To mark the start of the Wigmore Hall's 2018/19 season, Florian Boesch and Malcolm Martineau in a characteristically thought-provoking programme of songs to poems by Heinrich Heine, by Robert Schumann, Franz Liszt and Robert Franz. From Boesch and Martineau, you can always expect the unexpected, but done with intelligence and insight. So I'll start with the end, and the encore, which Boesch introduced as being like those endless but addictive Brazilian TV soaps where relationships go round and round forever. Robert Schumann's Ein Jüngling liebt ein Mädchen, standard repertoire, but rarely heard with such originality. Heine's mischevious wit came to life as Boesch sang, his eyebrows arched in disbelief as he counted the different permutations on his fingers.
"Es ist eine alte Geschichte,
Doch bleibt sie immer neu;
Und wem sie just passieret,
Dem bricht das Herz entzwei".
But back to the beginning of the recital where Boesch and Martineau sang nine songs to poems from Heine's Lyrisches Intermezzo. Had the point of the programe not been evident beforehand, the songs might have come as a shock, since these weren't the familiar texts to Schumann's Dichterliebe but settings by Robert Franz (1815-1892). The two men were contemporaries. Schumann praised Franz's first songs while he was a music critic for Die Neue Zeitschrift für Musik. Hearing Franz's settings of the same texts that Schumann set highlights the difference in their compositional styles. In Franz's Im wunderschönen Monat Mai (op 25/5 1870), the piano part is ornate, suggesting floral imagery, while Schumann's version emphasizes the declaration of love. Schumann responds to the irony in Heine, whereas Franz softens the more sarcastic edges. The strong definition of Schumann's Im Rhein from Dichterliebe (op 48, 1848) suggests the power of the river and cathedral, contrasted with "meines Lenbens Wildnis" : the poet hardly dares speak of lost love. In Franz's version, (op 18/2 1860), "die Augen, die Lippen, de Wanglein" glow radiantly. The suppressed fear in Schumann's Allnächtlich in Taume gives way to sadness in Franz. Schumann represents Romanticism with its sense of individualism and the unconscious, while Franz represents Romanticism in more Beidermeier discretion. Franz, like many other composers of the period, such as Carl Loewe or Franz Lachner, and many others, are important because they remind us of the many different seams in the Romantic imagination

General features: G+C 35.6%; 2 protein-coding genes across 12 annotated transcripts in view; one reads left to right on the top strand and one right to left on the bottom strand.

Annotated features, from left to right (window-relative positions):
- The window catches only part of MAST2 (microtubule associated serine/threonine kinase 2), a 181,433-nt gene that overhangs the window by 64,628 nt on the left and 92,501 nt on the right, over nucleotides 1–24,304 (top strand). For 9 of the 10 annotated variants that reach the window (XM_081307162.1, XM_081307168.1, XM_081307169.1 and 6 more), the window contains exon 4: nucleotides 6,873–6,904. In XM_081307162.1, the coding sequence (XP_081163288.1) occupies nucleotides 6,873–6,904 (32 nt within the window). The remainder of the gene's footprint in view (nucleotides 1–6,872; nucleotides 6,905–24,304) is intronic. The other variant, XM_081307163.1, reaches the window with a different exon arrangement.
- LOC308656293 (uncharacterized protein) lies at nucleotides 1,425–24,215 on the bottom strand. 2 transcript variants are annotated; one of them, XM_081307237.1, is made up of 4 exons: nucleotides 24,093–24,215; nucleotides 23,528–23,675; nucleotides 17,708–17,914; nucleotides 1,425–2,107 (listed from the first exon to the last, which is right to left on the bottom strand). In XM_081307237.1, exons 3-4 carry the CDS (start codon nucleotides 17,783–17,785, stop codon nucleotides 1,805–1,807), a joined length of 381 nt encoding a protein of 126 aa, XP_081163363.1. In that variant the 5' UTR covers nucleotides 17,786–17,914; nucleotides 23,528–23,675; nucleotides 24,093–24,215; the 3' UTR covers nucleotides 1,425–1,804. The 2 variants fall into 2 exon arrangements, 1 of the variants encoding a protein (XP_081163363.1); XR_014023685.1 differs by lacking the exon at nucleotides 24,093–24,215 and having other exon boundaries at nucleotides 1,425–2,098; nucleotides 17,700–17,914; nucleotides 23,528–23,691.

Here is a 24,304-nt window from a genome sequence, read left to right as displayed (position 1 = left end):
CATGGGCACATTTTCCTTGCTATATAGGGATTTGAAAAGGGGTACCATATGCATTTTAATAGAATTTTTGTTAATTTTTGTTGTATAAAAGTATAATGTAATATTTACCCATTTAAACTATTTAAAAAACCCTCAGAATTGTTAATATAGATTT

Yet another strand of Romanticism, with an intermezzo before the songs of Franz Liszt, Schumann's Abends im Strand (op 45/3 1840) ; the very image of paintings by Caspar David Friedrich where tiny figures on shore watch ships sailing to unknown places. Ardent figures in the piano part suggest excitement, and the vocal part rises wildly at the phrase "und quaken und schrei'en" before retreating from adventure to the gentility of the last verse where "endlich sprach neimand mehr".
Boesch and Martineau continued with Liszt's Heine settings, including Ein Fichtenbaum steht einsam (S309/1 1860), Du bist wie eine Blume (S287 1843-9). In Liszt's Im Rhein, im schönen Strome (S272/1 1840) the piano line depicts the rolling flow of the river, which gradually gives way to more sparkling figures illuminating the last verse which mentions the lost beloved, then ends in reassuring repeated motif. Martineau shone, and Boesch's dignified phrasing added solidity.